My fun story about "Red With Love" is that when we recorded it, it was right before I had to get surgery. I was having a lot of breathing problems, and was really scared that I had some kind of vocal node — you know, because I scream in my set and do a lot of harder punk vocals. I went to a doctor who specifically works with singers and he's like, "Yeah, you can't breathe through your nose." I guess I have a really deviated septum and something about my nose is like, too big for air? It was bizarre. So, when we were trying to do it in the studio, I just panicked. Sarah Tudzin, who we worked with, actually gave me this really amazing pep talk that was basically like, "If you're miserable doing the vocals, you're never gonna get through it, and it's never gonna sound good." It's kind of a 'fake it till you make it' moment. And I think reaching that vocal openness helped the song speak in a different way than it had before.
What was it like working with Sarah?
Sarah's amazing. Just really skilled on a technical level and on a performance level. So self-assured. And it was a huge honor to co-produce with somebody who has that kind of resume and caliber and talent.
I have major impostor syndrome — being a person of color, being a queer woman, in this music scene which, you know, doesn't really know how to deal with someone like me and is just starting to learn. I went to school for music production, studied it for two and a half years. And I spent a lot of time really trying to be self-sufficient, taking a million notes and getting proficient in Logic. Somebody with that skill set, [you'd] think, would feel confident in calling themselves a producer or calling themselves an engineer. There's something in me that still feels like I'm not allowed to be in that space. At the end of the process, we all went back to my apartment and got drunk and had a nice time — and it ended up being just Sarah and me talking, in the middle of the night. She was like, "A lot of people want to call themselves 'co-producers' on the album, but you really earn that. You really earn that title." That was such a turning point for me, of being able to call myself that with confidence.
That's another thing I hear on the album: There are a lot of what you might call love songs, but there's also a lot of thinking — about how to be more self-assured, how to be more confident in yourself. Do you think songwriting is something that helps you be more confident, or helps you process those thoughts?
I think so. I spent so much of my life journaling and just writing everyday, and it has allowed me to be really in touch with myself and describe my feelings succinctly. But honestly, one of the things that's helping me grow in confidence is the visual side of it, and the production side of it — being in creative control of that and turning it into a whole world around the songs, giving them more power and more weight through what I can build around them. It's what I've always loved about the artists that influenced me. Music is about the songs, obviously — but I think world-building and aesthetics, that's what's always kept me interested in an artist and really brought me into their heart, you know? That kind of vulnerability is so meaningful.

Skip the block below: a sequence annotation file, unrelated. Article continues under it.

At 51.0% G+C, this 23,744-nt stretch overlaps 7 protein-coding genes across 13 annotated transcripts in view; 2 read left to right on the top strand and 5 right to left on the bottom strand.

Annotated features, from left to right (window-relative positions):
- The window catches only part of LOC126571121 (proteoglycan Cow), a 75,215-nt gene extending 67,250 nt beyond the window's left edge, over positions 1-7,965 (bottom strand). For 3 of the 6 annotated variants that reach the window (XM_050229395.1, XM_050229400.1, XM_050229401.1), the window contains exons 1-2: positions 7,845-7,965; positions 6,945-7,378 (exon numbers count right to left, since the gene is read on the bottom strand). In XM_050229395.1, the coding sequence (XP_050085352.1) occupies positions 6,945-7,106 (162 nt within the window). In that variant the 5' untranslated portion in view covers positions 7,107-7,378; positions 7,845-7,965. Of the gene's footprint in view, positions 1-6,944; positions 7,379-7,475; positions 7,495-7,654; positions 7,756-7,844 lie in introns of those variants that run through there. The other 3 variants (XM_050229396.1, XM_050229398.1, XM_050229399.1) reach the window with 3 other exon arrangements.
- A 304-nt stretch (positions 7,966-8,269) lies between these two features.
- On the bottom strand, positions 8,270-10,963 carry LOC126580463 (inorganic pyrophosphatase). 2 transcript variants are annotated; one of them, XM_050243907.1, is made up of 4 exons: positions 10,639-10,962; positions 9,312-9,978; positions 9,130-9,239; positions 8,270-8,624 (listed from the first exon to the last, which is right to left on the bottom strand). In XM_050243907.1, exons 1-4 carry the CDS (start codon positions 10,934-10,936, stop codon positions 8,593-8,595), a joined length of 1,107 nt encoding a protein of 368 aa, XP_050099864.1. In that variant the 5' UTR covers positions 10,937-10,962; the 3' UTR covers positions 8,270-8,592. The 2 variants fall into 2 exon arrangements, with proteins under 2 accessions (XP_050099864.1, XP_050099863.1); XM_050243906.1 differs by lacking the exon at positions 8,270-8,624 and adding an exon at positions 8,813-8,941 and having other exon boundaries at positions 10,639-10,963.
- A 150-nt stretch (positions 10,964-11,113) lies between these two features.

Having studied animation, part of me thinks in pictures: I can pull from my own visual library of references. I was also really obsessed with The Virgin Suicides; I was a Rookie Mag kid.
And I get that sensation a lot from you — in your music, but also because of your art direction. What were you looking at? What were you watching while you were writing the songs and directing the videos?
I was thinking a lot about texture: I was like, "I want it to sound like red vinyl and red velvet. "I was thinking about Blue Velvet, ironically — I was pulling from a lot of David Lynch. I was thinking about Twin Peaks. I was thinking about John Waters movies, you know, Hairspray, Pink Flamingos. I think also, as a Rookie Mag kid, it was a big game changer for me. It's kind of where the Pom Pom Squad aesthetic came from, in a way. I think that's kind of the perpetual reference for me, that Americana, sort of saccharine, plastic world.
And the album cover — you know, me being buried under this fake, twisted, creepy landscape — felt like a really apt metaphor for what I was feeling at the time. Coming out as queer, it was like my whole life turned on a dime in one day. I woke up one morning and I was like, "I'm not dressing for myself. Nothing in my closet is for me." Everything that I do was influenced by wanting to kind of pass, for a lack of a better term, and be the ideal young woman. I remember an ex said I dressed like I had a job.
None of my exes like the way I dress, which is offensive, because I dress extremely well [laughs]. But what it means to me now is, I felt like I had this responsibility to be less myself and more palatable to other people. I've always known I was queer, but having that moment of being public about it, really letting myself accept the extent to which it influences what I care about and what I do ... I just thought of myself as being buried under this fake life, you know, this plastic world. I started becoming obsessed with plastic things: fake cakes and fake grass, a fake sky. I made this whole picnic set in the second bedroom of my apartment where I would do livestreams and take photos.
I don't know, there was just something about surrounding myself with all of this like, weird, twisted, uncanny valley-type s*** that was really aesthetically exciting to me, and felt meaningful in ways that I don't even think I understood fully at the time. But I think that's where the album came out of. It's an exploration of that time in my life.